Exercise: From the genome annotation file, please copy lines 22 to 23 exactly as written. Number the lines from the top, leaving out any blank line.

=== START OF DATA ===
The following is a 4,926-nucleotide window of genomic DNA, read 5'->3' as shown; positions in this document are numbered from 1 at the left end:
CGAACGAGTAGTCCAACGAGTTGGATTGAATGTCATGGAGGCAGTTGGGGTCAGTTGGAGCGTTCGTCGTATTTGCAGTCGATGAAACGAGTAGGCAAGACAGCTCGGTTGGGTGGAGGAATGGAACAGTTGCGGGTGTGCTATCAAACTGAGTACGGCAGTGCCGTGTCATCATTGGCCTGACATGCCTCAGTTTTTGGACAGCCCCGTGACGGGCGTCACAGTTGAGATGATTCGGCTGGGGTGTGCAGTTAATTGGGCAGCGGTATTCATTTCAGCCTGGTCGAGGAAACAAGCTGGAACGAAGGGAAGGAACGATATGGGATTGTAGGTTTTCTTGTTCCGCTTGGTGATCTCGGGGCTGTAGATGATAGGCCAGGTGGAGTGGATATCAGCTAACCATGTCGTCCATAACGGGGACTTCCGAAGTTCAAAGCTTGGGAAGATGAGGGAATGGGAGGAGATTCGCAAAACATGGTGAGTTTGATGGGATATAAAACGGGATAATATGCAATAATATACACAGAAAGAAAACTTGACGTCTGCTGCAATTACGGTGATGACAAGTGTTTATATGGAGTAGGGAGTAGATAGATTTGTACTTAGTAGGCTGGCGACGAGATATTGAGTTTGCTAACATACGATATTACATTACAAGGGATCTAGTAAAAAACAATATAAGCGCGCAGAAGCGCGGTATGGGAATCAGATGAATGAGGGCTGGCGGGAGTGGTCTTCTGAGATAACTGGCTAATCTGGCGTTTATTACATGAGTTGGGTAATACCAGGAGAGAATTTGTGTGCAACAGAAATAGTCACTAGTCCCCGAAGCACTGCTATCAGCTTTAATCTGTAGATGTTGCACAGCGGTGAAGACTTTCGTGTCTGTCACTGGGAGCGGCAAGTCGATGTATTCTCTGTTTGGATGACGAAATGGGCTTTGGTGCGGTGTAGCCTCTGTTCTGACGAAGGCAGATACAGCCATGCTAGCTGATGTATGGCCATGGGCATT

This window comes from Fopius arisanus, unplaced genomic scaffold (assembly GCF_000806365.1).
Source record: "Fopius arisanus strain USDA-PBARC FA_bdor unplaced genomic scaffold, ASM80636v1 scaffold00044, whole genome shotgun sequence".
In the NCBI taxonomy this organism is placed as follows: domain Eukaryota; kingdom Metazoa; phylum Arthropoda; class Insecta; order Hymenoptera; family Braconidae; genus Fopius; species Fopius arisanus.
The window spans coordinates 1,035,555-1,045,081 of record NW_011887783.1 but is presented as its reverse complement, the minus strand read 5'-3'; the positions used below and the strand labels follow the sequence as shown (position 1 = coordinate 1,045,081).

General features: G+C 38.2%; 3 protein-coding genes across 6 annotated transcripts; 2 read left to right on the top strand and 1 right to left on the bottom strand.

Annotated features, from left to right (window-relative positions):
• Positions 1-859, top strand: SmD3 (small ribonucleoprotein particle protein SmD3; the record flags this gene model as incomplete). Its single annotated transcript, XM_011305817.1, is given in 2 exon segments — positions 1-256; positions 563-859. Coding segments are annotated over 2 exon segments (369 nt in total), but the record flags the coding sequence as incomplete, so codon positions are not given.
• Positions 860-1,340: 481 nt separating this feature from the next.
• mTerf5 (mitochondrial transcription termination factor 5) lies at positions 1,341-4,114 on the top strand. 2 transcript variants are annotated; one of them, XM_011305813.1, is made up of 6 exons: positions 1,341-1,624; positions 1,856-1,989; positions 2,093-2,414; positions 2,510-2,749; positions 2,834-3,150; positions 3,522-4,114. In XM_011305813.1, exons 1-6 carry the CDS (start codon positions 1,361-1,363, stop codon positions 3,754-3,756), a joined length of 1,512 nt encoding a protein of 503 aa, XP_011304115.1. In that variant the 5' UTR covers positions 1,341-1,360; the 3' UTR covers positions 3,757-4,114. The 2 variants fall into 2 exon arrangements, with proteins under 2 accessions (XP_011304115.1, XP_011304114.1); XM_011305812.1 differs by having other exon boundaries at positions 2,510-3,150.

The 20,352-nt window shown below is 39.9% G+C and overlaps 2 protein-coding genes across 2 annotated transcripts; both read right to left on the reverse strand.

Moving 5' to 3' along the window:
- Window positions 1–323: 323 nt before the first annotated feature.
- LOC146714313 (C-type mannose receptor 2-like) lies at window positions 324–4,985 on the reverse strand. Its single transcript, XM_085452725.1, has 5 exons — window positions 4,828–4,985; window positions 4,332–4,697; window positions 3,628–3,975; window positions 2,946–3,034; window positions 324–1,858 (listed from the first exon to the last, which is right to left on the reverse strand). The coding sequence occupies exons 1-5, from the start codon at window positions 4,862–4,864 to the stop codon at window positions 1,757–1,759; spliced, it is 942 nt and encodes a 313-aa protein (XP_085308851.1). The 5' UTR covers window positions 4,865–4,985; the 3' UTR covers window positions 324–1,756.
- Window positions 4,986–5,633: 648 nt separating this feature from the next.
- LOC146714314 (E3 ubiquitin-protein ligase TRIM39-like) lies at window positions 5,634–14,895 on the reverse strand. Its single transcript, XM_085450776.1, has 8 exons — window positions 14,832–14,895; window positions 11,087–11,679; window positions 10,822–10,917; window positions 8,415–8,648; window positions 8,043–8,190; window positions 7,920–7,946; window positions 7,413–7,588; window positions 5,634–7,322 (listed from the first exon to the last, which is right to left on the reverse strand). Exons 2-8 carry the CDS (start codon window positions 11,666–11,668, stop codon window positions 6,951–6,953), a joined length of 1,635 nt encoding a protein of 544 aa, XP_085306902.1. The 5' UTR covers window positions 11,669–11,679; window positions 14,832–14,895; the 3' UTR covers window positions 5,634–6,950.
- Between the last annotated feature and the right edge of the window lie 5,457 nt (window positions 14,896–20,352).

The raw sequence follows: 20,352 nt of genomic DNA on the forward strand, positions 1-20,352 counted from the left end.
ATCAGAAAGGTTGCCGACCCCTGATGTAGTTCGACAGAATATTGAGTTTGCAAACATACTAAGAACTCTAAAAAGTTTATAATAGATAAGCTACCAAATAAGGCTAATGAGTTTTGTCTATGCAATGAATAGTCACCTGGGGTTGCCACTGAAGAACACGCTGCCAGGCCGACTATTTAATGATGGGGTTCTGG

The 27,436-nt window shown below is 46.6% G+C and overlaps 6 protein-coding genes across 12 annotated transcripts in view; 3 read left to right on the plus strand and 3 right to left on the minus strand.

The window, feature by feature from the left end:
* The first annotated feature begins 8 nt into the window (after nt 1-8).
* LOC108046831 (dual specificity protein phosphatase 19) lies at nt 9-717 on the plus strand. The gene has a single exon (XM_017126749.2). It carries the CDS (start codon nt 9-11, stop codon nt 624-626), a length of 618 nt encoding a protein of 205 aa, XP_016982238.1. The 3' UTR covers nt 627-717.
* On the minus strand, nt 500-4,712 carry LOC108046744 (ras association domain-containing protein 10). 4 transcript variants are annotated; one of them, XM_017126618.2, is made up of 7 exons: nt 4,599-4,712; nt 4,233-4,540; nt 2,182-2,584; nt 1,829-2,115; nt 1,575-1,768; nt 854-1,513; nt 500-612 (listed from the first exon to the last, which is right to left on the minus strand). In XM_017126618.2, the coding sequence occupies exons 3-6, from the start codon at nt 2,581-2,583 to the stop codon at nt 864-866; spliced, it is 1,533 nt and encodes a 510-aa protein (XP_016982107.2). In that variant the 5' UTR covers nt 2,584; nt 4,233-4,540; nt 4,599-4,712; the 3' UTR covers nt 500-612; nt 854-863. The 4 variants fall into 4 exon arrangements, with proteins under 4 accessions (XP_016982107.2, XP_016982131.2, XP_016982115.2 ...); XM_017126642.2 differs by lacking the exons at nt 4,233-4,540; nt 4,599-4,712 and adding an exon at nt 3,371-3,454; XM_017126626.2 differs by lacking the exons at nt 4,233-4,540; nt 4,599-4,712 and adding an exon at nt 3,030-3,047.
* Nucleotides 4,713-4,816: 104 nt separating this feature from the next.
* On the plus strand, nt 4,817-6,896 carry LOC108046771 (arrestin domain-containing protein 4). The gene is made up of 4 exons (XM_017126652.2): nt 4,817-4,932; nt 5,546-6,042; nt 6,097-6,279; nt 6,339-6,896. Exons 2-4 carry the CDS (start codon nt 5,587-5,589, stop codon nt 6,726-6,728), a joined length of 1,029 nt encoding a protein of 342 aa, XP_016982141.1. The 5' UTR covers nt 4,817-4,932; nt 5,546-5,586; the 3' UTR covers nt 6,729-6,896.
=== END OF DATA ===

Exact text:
The window, feature by feature from the left end:
* The first annotated feature begins 8 nt into the window (after nt 1-8).